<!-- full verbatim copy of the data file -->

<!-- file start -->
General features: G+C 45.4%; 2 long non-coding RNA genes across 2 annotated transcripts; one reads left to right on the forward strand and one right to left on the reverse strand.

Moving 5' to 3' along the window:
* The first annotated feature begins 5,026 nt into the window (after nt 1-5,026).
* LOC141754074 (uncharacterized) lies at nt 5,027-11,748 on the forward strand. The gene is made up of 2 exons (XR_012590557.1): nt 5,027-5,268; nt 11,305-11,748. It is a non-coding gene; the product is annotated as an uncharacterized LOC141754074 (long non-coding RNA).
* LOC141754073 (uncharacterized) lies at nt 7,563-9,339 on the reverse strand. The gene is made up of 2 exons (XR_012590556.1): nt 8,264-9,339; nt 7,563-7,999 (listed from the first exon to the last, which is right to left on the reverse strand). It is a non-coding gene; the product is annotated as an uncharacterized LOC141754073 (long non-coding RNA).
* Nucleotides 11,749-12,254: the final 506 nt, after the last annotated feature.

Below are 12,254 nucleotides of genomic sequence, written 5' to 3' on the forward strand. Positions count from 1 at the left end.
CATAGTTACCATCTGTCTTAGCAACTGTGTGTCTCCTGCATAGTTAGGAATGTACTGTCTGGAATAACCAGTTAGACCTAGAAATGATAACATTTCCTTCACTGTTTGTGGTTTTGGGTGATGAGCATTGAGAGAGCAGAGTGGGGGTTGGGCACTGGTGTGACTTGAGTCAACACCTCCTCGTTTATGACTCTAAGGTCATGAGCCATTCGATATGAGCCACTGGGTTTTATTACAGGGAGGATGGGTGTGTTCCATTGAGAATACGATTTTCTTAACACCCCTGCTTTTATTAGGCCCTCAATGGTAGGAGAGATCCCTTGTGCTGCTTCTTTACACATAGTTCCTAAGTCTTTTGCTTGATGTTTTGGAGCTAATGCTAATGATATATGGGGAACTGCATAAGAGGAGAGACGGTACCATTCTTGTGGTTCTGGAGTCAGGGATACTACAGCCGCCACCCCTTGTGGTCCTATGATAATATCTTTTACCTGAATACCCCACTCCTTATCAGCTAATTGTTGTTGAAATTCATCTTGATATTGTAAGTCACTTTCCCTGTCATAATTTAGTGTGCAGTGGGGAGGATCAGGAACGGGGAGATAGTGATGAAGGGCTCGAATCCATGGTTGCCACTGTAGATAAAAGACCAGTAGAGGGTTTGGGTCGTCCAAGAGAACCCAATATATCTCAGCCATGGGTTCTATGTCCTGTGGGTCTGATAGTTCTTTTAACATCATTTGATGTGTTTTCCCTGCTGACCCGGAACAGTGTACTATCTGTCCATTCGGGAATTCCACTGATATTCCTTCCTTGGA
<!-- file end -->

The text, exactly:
General features: G+C 45.4%; 2 long non-coding RNA genes across 2 annotated transcripts; one reads left to right on the forward strand and one right to left on the reverse strand.

Moving 5' to 3' along the window:
* The first annotated feature begins 5,026 nt into the window (after nt 1-5,026).
* LOC141754074 (uncharacterized) lies at nt 5,027-11,748 on the forward strand. The gene is made up of 2 exons (XR_012590557.1): nt 5,027-5,268; nt 11,305-11,748. It is a non-coding gene; the product is annotated as an uncharacterized LOC141754074 (long non-coding RNA).
* LOC141754073 (uncharacterized) lies at nt 7,563-9,339 on the reverse strand. The gene is made up of 2 exons (XR_012590556.1): nt 8,264-9,339; nt 7,563-7,999 (listed from the first exon to the last, which is right to left on the reverse strand). It is a non-coding gene; the product is annotated as an uncharacterized LOC141754073 (long non-coding RNA).
* Nucleotides 11,749-12,254: the final 506 nt, after the last annotated feature.

Below are 12,254 nucleotides of genomic sequence, written 5' to 3' on the forward strand. Positions count from 1 at the left end.
CATAGTTACCATCTGTCTTAGCAACTGTGTGTCTCCTGCATAGTTAGGAATGTACTGTCTGGAATAACCAGTTAGACCTAGAAATGATAACATTTCCTTCACTGTTTGTGGTTTTGGGTGATGAGCATTGAGAGAGCAGAGTGGGGGTTGGGCACTGGTGTGACTTGAGTCAACACCTCCTCGTTTATGACTCTAAGGTCATGAGCCATTCGATATGAGCCACTGGGTTTTATTACAGGGAGGATGGGTGTGTTCCATTGAGAATACGATTTTCTTAACACCCCTGCTTTTATTAGGCCCTCAATGGTAGGAGAGATCCCTTGTGCTGCTTCTTTACACATAGTTCCTAAGTCTTTTGCTTGATGTTTTGGAGCTAATGCTAATGATATATGGGGAACTGCATAAGAGGAGAGACGGTACCATTCTTGTGGTTCTGGAGTCAGGGATACTACAGCCGCCACCCCTTGTGGTCCTATGATAATATCTTTTACCTGAATACCCCACTCCTTATCAGCTAATTGTTGTTGAAATTCATCTTGATATTGTAAGTCACTTTCCCTGTCATAATTTAGTGTGCAGTGGGGAGGATCAGGAACGGGGAGATAGTGATGAAGGGCTCGAATCCATGGTTGCCACTGTAGATAAAAGACCAGTAGAGGGTTTGGGTCGTCCAAGAGAACCCAATATATCTCAGCCATGGGTTCTATGTCCTGTGGGTCTGATAGTTCTTTTAACATCATTTGATGTGTTTTCCCTGCTGACCCGGAACAGTGTACTATCTGTCCATTCGGGAATTCCACTGATATTCCTTCCTTGGA